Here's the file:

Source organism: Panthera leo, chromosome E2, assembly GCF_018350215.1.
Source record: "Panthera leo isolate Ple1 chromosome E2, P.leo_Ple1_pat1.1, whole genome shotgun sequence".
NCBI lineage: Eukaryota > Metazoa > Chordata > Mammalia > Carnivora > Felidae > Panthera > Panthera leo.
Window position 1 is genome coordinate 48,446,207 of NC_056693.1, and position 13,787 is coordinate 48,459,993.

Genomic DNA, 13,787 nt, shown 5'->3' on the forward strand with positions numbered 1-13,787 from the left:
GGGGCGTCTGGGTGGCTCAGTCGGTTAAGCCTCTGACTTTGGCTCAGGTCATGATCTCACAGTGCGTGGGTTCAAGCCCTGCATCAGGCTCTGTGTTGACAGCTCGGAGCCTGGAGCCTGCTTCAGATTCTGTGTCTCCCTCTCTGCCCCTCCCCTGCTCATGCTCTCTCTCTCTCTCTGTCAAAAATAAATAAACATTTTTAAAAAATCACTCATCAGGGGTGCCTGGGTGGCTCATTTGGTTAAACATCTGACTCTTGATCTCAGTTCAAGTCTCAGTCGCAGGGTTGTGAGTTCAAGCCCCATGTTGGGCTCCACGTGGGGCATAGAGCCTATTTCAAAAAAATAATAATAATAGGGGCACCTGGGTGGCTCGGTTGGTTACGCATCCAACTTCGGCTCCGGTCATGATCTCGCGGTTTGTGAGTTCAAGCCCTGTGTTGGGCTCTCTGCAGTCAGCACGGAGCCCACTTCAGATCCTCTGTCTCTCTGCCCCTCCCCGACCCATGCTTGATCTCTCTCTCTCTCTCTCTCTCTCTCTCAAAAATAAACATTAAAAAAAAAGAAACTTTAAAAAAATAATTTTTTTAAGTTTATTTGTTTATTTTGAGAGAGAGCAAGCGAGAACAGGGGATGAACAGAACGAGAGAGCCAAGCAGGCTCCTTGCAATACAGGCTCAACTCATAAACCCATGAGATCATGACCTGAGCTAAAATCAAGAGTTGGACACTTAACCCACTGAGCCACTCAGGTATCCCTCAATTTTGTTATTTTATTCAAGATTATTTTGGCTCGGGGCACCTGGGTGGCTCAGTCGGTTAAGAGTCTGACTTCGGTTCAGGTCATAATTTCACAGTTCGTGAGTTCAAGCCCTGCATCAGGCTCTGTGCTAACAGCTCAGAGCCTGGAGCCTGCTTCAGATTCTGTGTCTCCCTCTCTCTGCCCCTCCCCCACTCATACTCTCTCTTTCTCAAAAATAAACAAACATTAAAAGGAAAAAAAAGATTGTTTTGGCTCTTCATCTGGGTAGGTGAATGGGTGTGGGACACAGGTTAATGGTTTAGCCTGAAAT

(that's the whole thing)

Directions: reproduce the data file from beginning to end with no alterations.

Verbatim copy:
Source organism: Panthera leo, chromosome E2, assembly GCF_018350215.1.
Source record: "Panthera leo isolate Ple1 chromosome E2, P.leo_Ple1_pat1.1, whole genome shotgun sequence".
NCBI lineage: Eukaryota > Metazoa > Chordata > Mammalia > Carnivora > Felidae > Panthera > Panthera leo.
Window position 1 is genome coordinate 48,446,207 of NC_056693.1, and position 13,787 is coordinate 48,459,993.

Genomic DNA, 13,787 nt, shown 5'->3' on the forward strand with positions numbered 1-13,787 from the left:
GGGGCGTCTGGGTGGCTCAGTCGGTTAAGCCTCTGACTTTGGCTCAGGTCATGATCTCACAGTGCGTGGGTTCAAGCCCTGCATCAGGCTCTGTGTTGACAGCTCGGAGCCTGGAGCCTGCTTCAGATTCTGTGTCTCCCTCTCTGCCCCTCCCCTGCTCATGCTCTCTCTCTCTCTCTGTCAAAAATAAATAAACATTTTTAAAAAATCACTCATCAGGGGTGCCTGGGTGGCTCATTTGGTTAAACATCTGACTCTTGATCTCAGTTCAAGTCTCAGTCGCAGGGTTGTGAGTTCAAGCCCCATGTTGGGCTCCACGTGGGGCATAGAGCCTATTTCAAAAAAATAATAATAATAGGGGCACCTGGGTGGCTCGGTTGGTTACGCATCCAACTTCGGCTCCGGTCATGATCTCGCGGTTTGTGAGTTCAAGCCCTGTGTTGGGCTCTCTGCAGTCAGCACGGAGCCCACTTCAGATCCTCTGTCTCTCTGCCCCTCCCCGACCCATGCTTGATCTCTCTCTCTCTCTCTCTCTCTCTCTCAAAAATAAACATTAAAAAAAAAGAAACTTTAAAAAAATAATTTTTTTAAGTTTATTTGTTTATTTTGAGAGAGAGCAAGCGAGAACAGGGGATGAACAGAACGAGAGAGCCAAGCAGGCTCCTTGCAATACAGGCTCAACTCATAAACCCATGAGATCATGACCTGAGCTAAAATCAAGAGTTGGACACTTAACCCACTGAGCCACTCAGGTATCCCTCAATTTTGTTATTTTATTCAAGATTATTTTGGCTCGGGGCACCTGGGTGGCTCAGTCGGTTAAGAGTCTGACTTCGGTTCAGGTCATAATTTCACAGTTCGTGAGTTCAAGCCCTGCATCAGGCTCTGTGCTAACAGCTCAGAGCCTGGAGCCTGCTTCAGATTCTGTGTCTCCCTCTCTCTGCCCCTCCCCCACTCATACTCTCTCTTTCTCAAAAATAAACAAACATTAAAAGGAAAAAAAAGATTGTTTTGGCTCTTCATCTGGGTAGGTGAATGGGTGTGGGACACAGGTTAATGGTTTAGCCTGAAAT